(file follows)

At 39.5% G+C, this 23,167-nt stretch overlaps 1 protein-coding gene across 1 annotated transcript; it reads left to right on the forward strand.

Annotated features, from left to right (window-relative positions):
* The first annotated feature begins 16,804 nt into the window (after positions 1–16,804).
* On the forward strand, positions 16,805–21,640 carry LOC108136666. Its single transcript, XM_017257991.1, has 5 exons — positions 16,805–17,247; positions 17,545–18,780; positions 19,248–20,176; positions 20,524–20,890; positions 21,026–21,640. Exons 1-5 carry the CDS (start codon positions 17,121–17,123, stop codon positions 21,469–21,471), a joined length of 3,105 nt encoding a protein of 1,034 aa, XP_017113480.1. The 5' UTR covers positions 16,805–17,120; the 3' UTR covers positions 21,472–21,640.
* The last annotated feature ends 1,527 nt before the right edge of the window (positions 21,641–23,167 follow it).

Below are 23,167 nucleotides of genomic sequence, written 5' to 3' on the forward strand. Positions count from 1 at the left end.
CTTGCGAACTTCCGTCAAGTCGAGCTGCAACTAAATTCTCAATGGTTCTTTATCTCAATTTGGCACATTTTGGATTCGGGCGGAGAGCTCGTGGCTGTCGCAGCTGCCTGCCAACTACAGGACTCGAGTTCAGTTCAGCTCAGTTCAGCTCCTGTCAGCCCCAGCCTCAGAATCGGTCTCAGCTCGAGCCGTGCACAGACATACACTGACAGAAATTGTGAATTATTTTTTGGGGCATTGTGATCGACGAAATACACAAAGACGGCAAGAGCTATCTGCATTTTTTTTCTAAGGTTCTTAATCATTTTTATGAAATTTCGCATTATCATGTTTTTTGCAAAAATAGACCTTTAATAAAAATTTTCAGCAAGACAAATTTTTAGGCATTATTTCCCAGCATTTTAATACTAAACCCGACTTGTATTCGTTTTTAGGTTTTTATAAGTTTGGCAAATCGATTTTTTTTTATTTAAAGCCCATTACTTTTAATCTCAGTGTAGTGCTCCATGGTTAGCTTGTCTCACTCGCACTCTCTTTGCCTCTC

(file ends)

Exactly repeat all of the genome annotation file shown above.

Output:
At 39.5% G+C, this 23,167-nt stretch overlaps 1 protein-coding gene across 1 annotated transcript; it reads left to right on the forward strand.

Annotated features, from left to right (window-relative positions):
* The first annotated feature begins 16,804 nt into the window (after positions 1–16,804).
* On the forward strand, positions 16,805–21,640 carry LOC108136666. Its single transcript, XM_017257991.1, has 5 exons — positions 16,805–17,247; positions 17,545–18,780; positions 19,248–20,176; positions 20,524–20,890; positions 21,026–21,640. Exons 1-5 carry the CDS (start codon positions 17,121–17,123, stop codon positions 21,469–21,471), a joined length of 3,105 nt encoding a protein of 1,034 aa, XP_017113480.1. The 5' UTR covers positions 16,805–17,120; the 3' UTR covers positions 21,472–21,640.
* The last annotated feature ends 1,527 nt before the right edge of the window (positions 21,641–23,167 follow it).

Below are 23,167 nucleotides of genomic sequence, written 5' to 3' on the forward strand. Positions count from 1 at the left end.
CTTGCGAACTTCCGTCAAGTCGAGCTGCAACTAAATTCTCAATGGTTCTTTATCTCAATTTGGCACATTTTGGATTCGGGCGGAGAGCTCGTGGCTGTCGCAGCTGCCTGCCAACTACAGGACTCGAGTTCAGTTCAGCTCAGTTCAGCTCCTGTCAGCCCCAGCCTCAGAATCGGTCTCAGCTCGAGCCGTGCACAGACATACACTGACAGAAATTGTGAATTATTTTTTGGGGCATTGTGATCGACGAAATACACAAAGACGGCAAGAGCTATCTGCATTTTTTTTCTAAGGTTCTTAATCATTTTTATGAAATTTCGCATTATCATGTTTTTTGCAAAAATAGACCTTTAATAAAAATTTTCAGCAAGACAAATTTTTAGGCATTATTTCCCAGCATTTTAATACTAAACCCGACTTGTATTCGTTTTTAGGTTTTTATAAGTTTGGCAAATCGATTTTTTTTTATTTAAAGCCCATTACTTTTAATCTCAGTGTAGTGCTCCATGGTTAGCTTGTCTCACTCGCACTCTCTTTGCCTCTC